118 CCTV cameras to guard heart of city
- Supreme Court to hear plea today for relook at verdict on gay sex
- J&K Governor calls for talks today, PDP signals phone call from Delhi may bring back BJP alliance
- RBI keeps repo rate unchanged at 6.7%; CRR at 4%
- Raigad: 13 Pune college students drown during picnic at Murud beach
- Zika virus outbreak: WHO declares global emergency
NDMC looks to complete pending projects than taking up new ones, CP restoration work to be over by May.
The New Delhi Municipal Council (NDMC) plans to set up more cameras in Central Delhi as part of measures to augment security in the area.
In the NDMC budget presented on Monday, chairperson Archana Arora said 118 cameras will be installed at an estimated cost of Rs 5 crore.
The chairperson, however, said the plan to set up CCTV cameras around the Inner and Outer Circles in Connaught Place will be delayed.
Arora said though the CP restoration work was expected to be completed by March 2013, it might be further delayed and was expected to be completed by April-May this year.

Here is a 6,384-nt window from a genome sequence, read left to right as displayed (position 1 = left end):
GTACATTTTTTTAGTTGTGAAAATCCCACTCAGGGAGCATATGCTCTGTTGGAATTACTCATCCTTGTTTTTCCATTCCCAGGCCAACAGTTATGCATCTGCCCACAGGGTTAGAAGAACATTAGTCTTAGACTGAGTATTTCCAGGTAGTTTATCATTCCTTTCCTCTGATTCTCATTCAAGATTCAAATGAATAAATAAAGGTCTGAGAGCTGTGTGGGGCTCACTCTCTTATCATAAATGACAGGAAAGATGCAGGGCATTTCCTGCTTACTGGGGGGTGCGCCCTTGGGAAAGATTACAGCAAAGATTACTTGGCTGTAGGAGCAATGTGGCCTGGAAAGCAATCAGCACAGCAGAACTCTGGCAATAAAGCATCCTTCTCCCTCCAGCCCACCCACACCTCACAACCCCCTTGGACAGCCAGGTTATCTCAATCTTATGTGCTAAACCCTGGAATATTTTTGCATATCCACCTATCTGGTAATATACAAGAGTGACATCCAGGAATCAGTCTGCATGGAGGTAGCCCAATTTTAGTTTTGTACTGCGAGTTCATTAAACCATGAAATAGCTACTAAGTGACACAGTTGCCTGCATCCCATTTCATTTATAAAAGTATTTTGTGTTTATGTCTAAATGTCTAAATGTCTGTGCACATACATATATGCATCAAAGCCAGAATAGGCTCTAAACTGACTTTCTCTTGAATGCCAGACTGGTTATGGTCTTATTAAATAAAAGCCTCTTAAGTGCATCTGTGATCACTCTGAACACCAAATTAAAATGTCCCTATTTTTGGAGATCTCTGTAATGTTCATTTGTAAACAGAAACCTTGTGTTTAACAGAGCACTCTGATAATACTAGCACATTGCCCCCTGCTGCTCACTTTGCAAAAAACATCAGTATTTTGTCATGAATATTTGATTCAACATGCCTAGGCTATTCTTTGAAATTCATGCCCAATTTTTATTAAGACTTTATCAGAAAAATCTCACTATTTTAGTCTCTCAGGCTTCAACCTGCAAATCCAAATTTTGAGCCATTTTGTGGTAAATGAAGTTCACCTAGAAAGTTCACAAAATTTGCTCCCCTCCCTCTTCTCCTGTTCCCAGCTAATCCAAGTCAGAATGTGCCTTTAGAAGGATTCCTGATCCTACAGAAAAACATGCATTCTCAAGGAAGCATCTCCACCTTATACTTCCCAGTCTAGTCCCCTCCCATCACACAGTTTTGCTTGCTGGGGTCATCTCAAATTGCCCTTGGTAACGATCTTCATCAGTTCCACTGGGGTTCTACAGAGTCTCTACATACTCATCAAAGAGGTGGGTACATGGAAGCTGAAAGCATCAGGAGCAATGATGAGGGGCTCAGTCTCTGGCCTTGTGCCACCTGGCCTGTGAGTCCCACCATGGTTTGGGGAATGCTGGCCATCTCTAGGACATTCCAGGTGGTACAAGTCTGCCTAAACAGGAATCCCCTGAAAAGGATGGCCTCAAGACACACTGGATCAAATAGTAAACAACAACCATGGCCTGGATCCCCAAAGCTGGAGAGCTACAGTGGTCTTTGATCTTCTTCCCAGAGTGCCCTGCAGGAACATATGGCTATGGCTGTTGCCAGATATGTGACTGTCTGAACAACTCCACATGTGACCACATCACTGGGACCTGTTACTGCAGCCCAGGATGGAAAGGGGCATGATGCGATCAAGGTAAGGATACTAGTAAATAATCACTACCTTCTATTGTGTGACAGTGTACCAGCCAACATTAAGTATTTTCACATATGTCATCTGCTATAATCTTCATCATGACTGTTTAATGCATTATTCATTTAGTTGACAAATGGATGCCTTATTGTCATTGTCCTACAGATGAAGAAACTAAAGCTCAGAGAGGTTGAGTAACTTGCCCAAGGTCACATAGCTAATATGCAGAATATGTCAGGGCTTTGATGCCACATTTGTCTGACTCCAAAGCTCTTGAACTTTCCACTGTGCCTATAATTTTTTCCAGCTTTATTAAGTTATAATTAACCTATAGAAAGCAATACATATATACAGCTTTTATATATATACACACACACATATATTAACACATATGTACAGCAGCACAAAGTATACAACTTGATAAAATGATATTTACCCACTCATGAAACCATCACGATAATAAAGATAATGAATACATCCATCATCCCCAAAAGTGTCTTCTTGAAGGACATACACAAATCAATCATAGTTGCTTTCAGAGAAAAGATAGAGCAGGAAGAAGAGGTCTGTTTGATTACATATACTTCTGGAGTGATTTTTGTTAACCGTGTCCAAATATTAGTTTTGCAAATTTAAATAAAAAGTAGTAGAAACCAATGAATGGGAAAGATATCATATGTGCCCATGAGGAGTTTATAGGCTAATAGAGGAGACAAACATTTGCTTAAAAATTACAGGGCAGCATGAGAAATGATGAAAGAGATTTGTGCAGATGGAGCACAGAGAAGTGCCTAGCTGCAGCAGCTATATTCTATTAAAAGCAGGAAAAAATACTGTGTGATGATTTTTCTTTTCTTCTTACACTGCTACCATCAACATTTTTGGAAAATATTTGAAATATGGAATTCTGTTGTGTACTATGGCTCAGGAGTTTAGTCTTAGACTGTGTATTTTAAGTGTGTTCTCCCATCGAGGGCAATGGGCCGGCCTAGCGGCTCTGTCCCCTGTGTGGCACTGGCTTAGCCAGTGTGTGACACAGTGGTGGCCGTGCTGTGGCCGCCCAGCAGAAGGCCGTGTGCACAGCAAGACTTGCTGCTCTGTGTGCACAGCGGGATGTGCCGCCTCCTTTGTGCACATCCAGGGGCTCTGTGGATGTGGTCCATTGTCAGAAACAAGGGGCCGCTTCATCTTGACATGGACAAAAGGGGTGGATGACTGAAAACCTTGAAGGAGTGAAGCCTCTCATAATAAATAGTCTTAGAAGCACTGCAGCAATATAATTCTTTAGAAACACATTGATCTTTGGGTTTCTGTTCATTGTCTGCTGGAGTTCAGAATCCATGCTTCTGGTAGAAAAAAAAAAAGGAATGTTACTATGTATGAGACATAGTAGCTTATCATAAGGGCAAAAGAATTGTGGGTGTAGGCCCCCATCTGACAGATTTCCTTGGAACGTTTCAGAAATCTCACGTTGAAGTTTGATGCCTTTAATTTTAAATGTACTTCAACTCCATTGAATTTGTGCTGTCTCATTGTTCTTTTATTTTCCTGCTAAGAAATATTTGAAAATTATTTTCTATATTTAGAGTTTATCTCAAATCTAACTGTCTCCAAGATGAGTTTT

Arora said Engineers India Limited (EIL), the consultant for the CP project, which had to put up the CCTV cameras. "It is the task of EIL to put up CCTV cameras. They are discussing some specifications with Delhi Police," she said.
According to the NDMC budget, 118 cameras will be installed in eight commercial and office complexes and 20 electric sub-station buildings. About 200 CCTV cameras have already been installed in 10 municipal buildings.
With many development works — including the CP restoration project — still pending, the NDMC budget has focussed more on finishing these works rather than taking up new projects.
The chairperson said the facade restoration work of CP, which was to be done in 12 blocks has been completed in 10 blocks. The NDMC also claimed that the surface redevelopment work in Inner Circle was over and ready-mix cement concrete road in Middle Circle has also been also completed along with alignment of pavements on either sides.
Responding to why the plan to construct more subways in CP was dropped, Arora claimed that public did not want subways. "We have asked people about subways and they said they did not want them. So, we dropped the project and focussed on improving existing subways," she said.
- The economy is best served by lowering interest rates and blocking protectionism
- As it completes 10 years, there is enough evidence to show that India needs the MGNREGA
- For Randhir Singh, teaching was next to revolution-making.
- Intizar Husain seemed as much a stranger in a strange land in Pakistan as he did in India
- Ten years on, MGNREGA requires constant review. And consistency in political support
- The global economy is in trouble but India is attracting positive comment